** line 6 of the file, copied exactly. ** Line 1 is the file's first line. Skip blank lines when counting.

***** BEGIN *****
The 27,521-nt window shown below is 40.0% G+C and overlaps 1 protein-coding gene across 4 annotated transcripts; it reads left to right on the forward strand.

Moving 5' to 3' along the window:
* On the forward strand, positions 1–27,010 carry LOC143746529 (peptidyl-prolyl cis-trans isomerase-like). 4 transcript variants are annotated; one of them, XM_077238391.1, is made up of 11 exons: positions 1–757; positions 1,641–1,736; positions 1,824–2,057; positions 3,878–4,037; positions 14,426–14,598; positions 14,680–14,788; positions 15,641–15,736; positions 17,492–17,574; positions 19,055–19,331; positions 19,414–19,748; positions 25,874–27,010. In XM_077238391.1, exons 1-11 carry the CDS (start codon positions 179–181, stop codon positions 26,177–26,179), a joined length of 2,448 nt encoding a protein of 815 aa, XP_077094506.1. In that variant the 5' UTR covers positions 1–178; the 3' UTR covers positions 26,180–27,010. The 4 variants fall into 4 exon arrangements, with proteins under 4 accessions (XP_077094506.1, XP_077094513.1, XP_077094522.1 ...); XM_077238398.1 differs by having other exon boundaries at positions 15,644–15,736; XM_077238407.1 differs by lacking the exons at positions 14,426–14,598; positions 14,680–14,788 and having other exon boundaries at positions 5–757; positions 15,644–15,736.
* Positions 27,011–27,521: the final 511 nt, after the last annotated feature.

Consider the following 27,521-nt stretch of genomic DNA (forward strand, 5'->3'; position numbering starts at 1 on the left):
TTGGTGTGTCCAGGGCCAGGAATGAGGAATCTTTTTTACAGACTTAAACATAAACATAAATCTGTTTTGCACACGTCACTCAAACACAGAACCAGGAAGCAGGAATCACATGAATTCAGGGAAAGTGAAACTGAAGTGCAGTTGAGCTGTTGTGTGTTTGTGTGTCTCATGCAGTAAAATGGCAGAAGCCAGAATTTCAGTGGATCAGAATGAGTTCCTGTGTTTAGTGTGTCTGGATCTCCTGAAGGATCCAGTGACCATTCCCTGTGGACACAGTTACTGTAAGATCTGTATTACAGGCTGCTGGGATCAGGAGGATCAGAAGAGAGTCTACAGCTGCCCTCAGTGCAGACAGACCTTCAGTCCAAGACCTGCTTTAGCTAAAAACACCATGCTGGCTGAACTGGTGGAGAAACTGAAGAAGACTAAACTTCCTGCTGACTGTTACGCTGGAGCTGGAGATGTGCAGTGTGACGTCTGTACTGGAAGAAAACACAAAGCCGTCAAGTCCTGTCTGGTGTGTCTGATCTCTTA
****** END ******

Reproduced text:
TTGGTGTGTCCAGGGCCAGGAATGAGGAATCTTTTTTACAGACTTAAACATAAACATAAATCTGTTTTGCACACGTCACTCAAACACAGAACCAGGAAGCAGGAATCACATGAATTCAGGGAAAGTGAAACTGAAGTGCAGTTGAGCTGTTGTGTGTTTGTGTGTCTCATGCAGTAAAATGGCAGAAGCCAGAATTTCAGTGGATCAGAATGAGTTCCTGTGTTTAGTGTGTCTGGATCTCCTGAAGGATCCAGTGACCATTCCCTGTGGACACAGTTACTGTAAGATCTGTATTACAGGCTGCTGGGATCAGGAGGATCAGAAGAGAGTCTACAGCTGCCCTCAGTGCAGACAGACCTTCAGTCCAAGACCTGCTTTAGCTAAAAACACCATGCTGGCTGAACTGGTGGAGAAACTGAAGAAGACTAAACTTCCTGCTGACTGTTACGCTGGAGCTGGAGATGTGCAGTGTGACGTCTGTACTGGAAGAAAACACAAAGCCGTCAAGTCCTGTCTGGTGTGTCTGATCTCTTA